Required books*
1.  Robert Guthrie, Even the Rat Was White: A Historical View of Psychology
2.  Claire Jean Kim, Bitter Fruit: The Politics of Black-Korean Conflict in New York
3.  Charles Mills, The Racial Contract
4.  Toni Morrison, Playing in the Dark: Whiteness and the Literary Imagination
5.  Linda Tuhiwai Smith, Decolonizing Methodologies: Research and Indigenous People
6.  Immanuel Wallerstein et al. Open the Social Sciences
* (additional readings will be posted on Blackboard)

English 8346.01 - Seminar in Seventeenth-Century Literature: "Ecocritical/Early Modern"
Leah Marcus 
Thursday - 12:10-3:00

This course will survey the present status of environmental studies and ecocriticism with an emphasis on New Materialism, ecocritical theory, and English Renaissance literature. Topics to be included will be the ecocritical dimensions of pastoral literature from Virgil through Milton, Renaissance Utopias from Sir Thomas More to Margaret Cavendish, and ecocriticism and the drama, especially Shakespeare (King Lear and As You Like It), and Jacobean tragedy. We will continue with ecocritical approaches to Milton's Paradise Lost and Paradise Regained.

English 8420: Seminar in Victorian Prose and Poetry: "Race, Embodiment, and Victorian Aesthetics"
Rachel Teukolsky 
Tuesday - 12:10-3:00

How did notions of race and human difference inflect Victorian aesthetic forms? The course begins with the truism that the British empire established contact zones in India, Africa, and the Caribbean islands (among others) where encounters with foreign peoples contributed to racist hierarchies of self and other. Yet British aesthetic embodiments are complicated and at times unpredictable. This course will pursue the question with an open-ended and multiform approach. We will explore how "race" itself was an unstable notion in the nineteenth century in ways that differ from our own moment (for example, Victorian writers imagined that works of art had bodies; that weather and environment affected one's race; and that German, French, and Irish people all belonged to different races). The course will explore the aesthetic effects of the complicated diaspora of African peoples around the world during an era of mass enslavement - particularizing the issue of American slavery, which dominated British cultural forums. We will also look to questions of embodiment and difference in more unusual places, such as the British Aesthetic Movement, when avant-garde writers and artists depicted bodies with a racialized whiteness in order to thematize deviance and sexual dissidence. The syllabus will be especially alert to instances of rewriting and adaptation, as successive writers take up previous forms to critique and remake them. The course welcomes both novices and experts in Victorian literature.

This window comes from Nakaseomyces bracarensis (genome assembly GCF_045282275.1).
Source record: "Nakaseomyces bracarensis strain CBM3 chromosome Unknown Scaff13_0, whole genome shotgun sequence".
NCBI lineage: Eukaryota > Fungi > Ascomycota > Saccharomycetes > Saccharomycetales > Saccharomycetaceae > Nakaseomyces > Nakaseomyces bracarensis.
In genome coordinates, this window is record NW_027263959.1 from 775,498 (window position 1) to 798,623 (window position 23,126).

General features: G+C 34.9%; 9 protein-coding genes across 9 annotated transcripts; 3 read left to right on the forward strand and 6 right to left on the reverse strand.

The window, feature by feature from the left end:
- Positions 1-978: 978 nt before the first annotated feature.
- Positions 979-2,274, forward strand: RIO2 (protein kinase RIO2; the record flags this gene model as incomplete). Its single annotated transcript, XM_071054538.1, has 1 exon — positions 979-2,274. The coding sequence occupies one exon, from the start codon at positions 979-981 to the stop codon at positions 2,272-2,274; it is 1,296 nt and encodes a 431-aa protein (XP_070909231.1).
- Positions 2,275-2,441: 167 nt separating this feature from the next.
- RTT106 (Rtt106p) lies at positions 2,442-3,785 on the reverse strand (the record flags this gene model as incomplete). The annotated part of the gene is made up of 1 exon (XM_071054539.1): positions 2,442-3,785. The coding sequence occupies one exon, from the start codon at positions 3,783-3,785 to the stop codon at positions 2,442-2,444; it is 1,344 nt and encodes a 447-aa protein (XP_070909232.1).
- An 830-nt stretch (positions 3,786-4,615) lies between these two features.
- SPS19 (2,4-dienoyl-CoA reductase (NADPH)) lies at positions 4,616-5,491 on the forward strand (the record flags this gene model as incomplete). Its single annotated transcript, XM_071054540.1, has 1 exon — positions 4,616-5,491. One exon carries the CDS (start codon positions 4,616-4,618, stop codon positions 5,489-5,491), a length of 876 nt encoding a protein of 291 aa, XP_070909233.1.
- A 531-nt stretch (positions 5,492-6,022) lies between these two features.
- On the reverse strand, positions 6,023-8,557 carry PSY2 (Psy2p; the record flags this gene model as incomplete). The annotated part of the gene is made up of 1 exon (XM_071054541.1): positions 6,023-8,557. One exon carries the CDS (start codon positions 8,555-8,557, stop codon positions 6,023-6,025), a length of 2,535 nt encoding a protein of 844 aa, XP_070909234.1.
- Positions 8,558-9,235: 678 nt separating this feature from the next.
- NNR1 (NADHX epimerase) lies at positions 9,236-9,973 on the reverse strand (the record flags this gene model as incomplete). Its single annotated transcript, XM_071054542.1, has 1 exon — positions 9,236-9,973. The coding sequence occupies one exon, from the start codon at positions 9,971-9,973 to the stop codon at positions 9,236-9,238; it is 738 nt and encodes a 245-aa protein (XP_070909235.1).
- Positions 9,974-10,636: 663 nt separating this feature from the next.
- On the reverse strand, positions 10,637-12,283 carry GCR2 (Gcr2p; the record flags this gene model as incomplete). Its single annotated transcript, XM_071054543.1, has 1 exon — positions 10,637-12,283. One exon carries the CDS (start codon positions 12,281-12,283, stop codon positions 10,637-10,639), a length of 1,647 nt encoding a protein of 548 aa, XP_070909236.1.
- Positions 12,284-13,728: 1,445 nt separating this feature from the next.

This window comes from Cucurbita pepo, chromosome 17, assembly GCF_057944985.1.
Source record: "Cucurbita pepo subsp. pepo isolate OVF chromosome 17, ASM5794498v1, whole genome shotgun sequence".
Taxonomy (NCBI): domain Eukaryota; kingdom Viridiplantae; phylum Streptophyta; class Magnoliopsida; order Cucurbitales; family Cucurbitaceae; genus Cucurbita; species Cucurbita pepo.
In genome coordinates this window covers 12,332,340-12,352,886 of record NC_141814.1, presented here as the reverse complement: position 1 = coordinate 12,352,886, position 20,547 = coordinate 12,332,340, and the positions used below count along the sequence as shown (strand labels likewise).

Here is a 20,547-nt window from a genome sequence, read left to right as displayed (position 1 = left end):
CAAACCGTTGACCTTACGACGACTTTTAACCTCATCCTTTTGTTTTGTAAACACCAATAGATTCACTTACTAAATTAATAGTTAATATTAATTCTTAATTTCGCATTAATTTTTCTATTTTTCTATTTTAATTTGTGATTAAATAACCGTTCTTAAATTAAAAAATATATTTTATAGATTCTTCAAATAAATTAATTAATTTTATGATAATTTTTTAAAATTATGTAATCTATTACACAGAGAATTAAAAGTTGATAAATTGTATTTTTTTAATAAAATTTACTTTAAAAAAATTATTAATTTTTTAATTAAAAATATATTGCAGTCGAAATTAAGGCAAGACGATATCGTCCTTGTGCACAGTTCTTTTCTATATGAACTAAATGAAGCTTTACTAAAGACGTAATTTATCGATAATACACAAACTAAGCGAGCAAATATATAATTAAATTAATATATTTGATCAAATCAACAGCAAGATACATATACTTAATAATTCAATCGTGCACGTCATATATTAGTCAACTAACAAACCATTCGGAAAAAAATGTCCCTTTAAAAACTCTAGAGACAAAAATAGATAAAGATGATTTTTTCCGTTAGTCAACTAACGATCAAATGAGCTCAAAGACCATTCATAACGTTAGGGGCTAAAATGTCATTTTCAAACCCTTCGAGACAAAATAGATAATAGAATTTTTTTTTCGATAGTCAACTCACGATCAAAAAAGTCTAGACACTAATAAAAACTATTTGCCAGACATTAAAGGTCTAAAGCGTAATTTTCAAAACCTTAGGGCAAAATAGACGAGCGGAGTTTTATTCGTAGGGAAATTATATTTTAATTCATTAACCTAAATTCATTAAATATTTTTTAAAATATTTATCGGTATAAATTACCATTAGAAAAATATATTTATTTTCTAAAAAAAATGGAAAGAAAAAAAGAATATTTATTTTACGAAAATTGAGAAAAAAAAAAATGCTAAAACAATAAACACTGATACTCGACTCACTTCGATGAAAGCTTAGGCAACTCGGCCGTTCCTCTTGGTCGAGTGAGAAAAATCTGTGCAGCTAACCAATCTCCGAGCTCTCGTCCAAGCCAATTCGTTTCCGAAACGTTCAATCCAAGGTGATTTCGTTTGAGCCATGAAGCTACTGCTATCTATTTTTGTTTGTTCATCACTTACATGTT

A provisional reading list includes:  Charlotte Brontë, Jane Eyre; Charles Darwin, from The Descent of Man; Charles Dickens, Bleak House, and its rewriting as an American slave narrative in Hannah Crafts's Bondwoman's Narrative; Elizabeth Barrett Browning, "Runaway Slave at Pilgrim's Point"; essays on slavery by Thomas Carlyle and John Stuart Mill; Dion Boucicault's stage melodrama The Octoroon (1859), with its contemporary rewriting in Branden Jacobs-Jenkins's play An Octoroon (2014); John Ruskin and D.G. Rosetti on bodies in art; Mary Seacole, The Wonderful Adventures of Mrs. Seacole in Many Lands, alongside Crimean War poetry by Alfred Tennyson; and a section on 'imperial romance' with the adventure fiction of H. Rider Haggard (King Solomon's Mines), travel writing by Henry Morton Stanley (In Darkest Africa), Olive Schreiner's Story of an African Farm, and Joseph Conrad's Heart of Darkness. The course will likely conclude with Suzan Lori-Parks's contemporary stage play Venus (1996).

* Please note that, in order to lessen the reading load during the semester, the course will probably ask students to arrive on the first day having read Jane Eyre, a six-hundred-page novel.